# Special-purpose witness encryption without multilinear maps

In Witness Encryption and its Applications Garg et al describe "witness encryption" which allows one to encrypt some specified data to a NP problem, such that another party can decrypt iff they present some witness to the NP problem.

They give general construction using multilinear maps based on a reduction of NP from CNF predicates to subset-sum problems.

Are there any examples of witness encryption on a smaller class of problems (say, inner products, or preimages of point functions, or discrete logarithms) that are provably secure without multilinear maps?

Witness encryption is essentially the same thing as hash proof systems (what some people call “smooth projective hash functions”), so we know quite a few examples.

The best-known one is probably the Cramer-Shoup SPHF, which can be seen as a witness encryption scheme with respect to the NP language of Diffie-Hellman pairs. Precisely, we have a cyclic group $G$ and consider the language $L\subset G\times G$ of pairs $(g^w, h^w)$, where $g,h$ are two given generators of $G$. One can then define an encryption of $m\in G$ with respect to an arbitrary pair $(u,v)\in G^2$ as $(c_0,c_1)=(g^rh^s,m\cdot u^rv^s)$ for random exponents $r,s$. If $(u,v)\notin L$ and the DDH assumption holds in $G$, it is easy to verify that $(g^rh^s, u^rv^s)$ is uniformly random in $G^2$, so $m$ is statistically hidden. On the other hand, if $(u,v)\in L$ and someone knows a witness to that fact, namely $(u,v)=(g^w,h^w)$ and one knows $w$, then it is easy to decrypt: one can simply recover $m$ as $c_1/c_0^w$. So we have a witness encryption scheme as required.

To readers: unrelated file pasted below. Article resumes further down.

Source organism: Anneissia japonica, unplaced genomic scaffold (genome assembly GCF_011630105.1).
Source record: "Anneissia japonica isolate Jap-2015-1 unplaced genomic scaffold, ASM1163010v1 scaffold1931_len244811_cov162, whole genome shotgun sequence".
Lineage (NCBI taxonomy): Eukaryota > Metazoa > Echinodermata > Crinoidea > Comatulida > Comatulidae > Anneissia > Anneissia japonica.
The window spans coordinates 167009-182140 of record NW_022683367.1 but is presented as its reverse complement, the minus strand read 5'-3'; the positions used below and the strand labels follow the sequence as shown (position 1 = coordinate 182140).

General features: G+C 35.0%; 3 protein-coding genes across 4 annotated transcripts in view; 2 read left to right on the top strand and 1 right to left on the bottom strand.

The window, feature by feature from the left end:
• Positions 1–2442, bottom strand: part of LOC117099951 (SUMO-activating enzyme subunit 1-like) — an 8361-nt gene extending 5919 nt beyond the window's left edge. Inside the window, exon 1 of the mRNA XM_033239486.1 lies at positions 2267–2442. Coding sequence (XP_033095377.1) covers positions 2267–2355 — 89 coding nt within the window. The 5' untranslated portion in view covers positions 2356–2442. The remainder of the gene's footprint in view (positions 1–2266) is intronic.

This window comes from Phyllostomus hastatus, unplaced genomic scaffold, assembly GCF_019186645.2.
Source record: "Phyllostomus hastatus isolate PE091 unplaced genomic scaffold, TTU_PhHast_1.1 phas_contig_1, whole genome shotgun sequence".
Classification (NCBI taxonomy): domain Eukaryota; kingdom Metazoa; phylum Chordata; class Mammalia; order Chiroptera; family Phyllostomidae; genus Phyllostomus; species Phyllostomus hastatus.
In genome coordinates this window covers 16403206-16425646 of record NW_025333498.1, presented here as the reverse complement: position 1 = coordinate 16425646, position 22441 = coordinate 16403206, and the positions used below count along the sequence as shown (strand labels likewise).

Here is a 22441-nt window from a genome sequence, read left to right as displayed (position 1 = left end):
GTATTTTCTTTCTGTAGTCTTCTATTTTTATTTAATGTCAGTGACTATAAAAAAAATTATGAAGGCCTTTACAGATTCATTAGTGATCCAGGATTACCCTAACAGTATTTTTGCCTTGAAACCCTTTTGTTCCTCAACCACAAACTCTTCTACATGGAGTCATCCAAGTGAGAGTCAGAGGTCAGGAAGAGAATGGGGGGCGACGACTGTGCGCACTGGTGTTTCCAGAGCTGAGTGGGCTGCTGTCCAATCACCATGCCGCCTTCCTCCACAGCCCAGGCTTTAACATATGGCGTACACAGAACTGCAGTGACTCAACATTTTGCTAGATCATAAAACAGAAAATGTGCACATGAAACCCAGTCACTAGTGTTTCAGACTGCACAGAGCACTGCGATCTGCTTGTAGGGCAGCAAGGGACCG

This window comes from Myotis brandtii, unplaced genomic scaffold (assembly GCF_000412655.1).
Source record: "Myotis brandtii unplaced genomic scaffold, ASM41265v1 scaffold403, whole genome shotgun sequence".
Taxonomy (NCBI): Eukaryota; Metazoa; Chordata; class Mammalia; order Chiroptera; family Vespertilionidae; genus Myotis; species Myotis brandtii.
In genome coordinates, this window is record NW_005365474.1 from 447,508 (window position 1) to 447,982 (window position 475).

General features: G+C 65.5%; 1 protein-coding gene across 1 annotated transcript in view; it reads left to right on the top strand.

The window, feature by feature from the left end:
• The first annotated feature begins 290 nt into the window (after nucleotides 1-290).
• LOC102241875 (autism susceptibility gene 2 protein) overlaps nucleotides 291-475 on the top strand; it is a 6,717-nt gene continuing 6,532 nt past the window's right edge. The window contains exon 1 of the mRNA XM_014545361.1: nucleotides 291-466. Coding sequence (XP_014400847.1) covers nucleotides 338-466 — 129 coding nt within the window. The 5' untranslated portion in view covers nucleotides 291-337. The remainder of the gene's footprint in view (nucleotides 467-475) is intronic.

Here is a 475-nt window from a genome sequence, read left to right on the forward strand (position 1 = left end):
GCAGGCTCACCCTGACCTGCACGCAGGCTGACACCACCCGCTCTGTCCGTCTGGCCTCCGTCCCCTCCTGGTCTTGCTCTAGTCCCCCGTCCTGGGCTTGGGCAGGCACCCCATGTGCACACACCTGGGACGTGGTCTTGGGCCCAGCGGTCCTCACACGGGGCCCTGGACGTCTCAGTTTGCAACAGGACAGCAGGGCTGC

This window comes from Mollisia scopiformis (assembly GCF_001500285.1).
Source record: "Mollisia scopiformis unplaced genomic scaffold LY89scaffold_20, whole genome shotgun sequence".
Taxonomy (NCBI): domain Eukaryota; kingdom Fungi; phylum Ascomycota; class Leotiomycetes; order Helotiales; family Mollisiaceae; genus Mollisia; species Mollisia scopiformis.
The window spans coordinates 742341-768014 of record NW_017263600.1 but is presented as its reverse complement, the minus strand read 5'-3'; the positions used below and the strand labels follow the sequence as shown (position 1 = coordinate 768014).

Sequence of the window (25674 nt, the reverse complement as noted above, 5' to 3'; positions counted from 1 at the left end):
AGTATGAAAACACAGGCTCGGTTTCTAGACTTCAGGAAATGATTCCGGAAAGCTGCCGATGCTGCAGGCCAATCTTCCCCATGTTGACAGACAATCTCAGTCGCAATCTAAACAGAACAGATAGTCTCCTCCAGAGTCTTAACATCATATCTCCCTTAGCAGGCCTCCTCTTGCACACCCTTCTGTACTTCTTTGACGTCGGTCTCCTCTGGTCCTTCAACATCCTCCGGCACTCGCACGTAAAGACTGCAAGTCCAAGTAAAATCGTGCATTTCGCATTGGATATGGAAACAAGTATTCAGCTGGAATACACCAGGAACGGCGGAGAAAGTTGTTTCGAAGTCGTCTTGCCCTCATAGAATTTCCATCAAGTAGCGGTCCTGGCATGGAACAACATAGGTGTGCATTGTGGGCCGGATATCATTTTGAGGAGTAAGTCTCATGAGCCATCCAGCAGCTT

There are many more examples: SPHFs for the language of valid commitments in some suitable commitment scheme, etc.

Here is a very nice talk by Victor Shoup himself on the subject: https://www.youtube.com/watch?v=2aX-0E07Fpg

One obvious example would be the factorization problem, with the Rabin encryption system.

One way of stating the factorization decision problem is: given $x, M$, does there exist integers $y, z$ such that $1 < y < x$ and $yz = M$? The witness would be the values $y, z$.

If we constrain the values of $M$ to be Rabin modulii (product of two prime factors, with both factors $3 \bmod 4$), then Rabin is provably equivalent to the factorization problem. Hence, if you can decrypt, then you can produce a witness (as you can factor), and if you can produce a witness, then you can decrypt (as you can factor).

• Thanks! This was very helpful -- I'm accepting Mehdi's answer because it gave more examples, but I wish I could accept yours too. – Andrew Poelstra Jun 1 '17 at 17:01